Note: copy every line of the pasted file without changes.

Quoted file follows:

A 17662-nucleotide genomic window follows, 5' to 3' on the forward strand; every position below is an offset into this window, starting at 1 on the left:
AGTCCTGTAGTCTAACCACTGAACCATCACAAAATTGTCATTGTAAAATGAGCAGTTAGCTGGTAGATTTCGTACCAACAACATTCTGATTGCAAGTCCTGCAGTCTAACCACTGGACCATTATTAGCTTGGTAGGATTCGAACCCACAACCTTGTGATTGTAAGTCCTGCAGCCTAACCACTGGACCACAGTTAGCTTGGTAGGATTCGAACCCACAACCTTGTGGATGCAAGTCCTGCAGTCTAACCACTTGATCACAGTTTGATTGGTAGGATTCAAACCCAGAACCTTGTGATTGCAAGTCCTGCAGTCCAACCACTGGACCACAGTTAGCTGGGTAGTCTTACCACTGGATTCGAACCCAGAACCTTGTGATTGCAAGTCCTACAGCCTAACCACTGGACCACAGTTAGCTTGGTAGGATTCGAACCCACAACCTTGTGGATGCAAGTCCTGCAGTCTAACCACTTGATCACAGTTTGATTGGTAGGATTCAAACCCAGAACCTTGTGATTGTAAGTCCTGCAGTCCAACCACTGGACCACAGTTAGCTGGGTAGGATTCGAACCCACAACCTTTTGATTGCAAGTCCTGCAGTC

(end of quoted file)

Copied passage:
A 17662-nucleotide genomic window follows, 5' to 3' on the forward strand; every position below is an offset into this window, starting at 1 on the left:
AGTCCTGTAGTCTAACCACTGAACCATCACAAAATTGTCATTGTAAAATGAGCAGTTAGCTGGTAGATTTCGTACCAACAACATTCTGATTGCAAGTCCTGCAGTCTAACCACTGGACCATTATTAGCTTGGTAGGATTCGAACCCACAACCTTGTGATTGTAAGTCCTGCAGCCTAACCACTGGACCACAGTTAGCTTGGTAGGATTCGAACCCACAACCTTGTGGATGCAAGTCCTGCAGTCTAACCACTTGATCACAGTTTGATTGGTAGGATTCAAACCCAGAACCTTGTGATTGCAAGTCCTGCAGTCCAACCACTGGACCACAGTTAGCTGGGTAGTCTTACCACTGGATTCGAACCCAGAACCTTGTGATTGCAAGTCCTACAGCCTAACCACTGGACCACAGTTAGCTTGGTAGGATTCGAACCCACAACCTTGTGGATGCAAGTCCTGCAGTCTAACCACTTGATCACAGTTTGATTGGTAGGATTCAAACCCAGAACCTTGTGATTGTAAGTCCTGCAGTCCAACCACTGGACCACAGTTAGCTGGGTAGGATTCGAACCCACAACCTTTTGATTGCAAGTCCTGCAGTC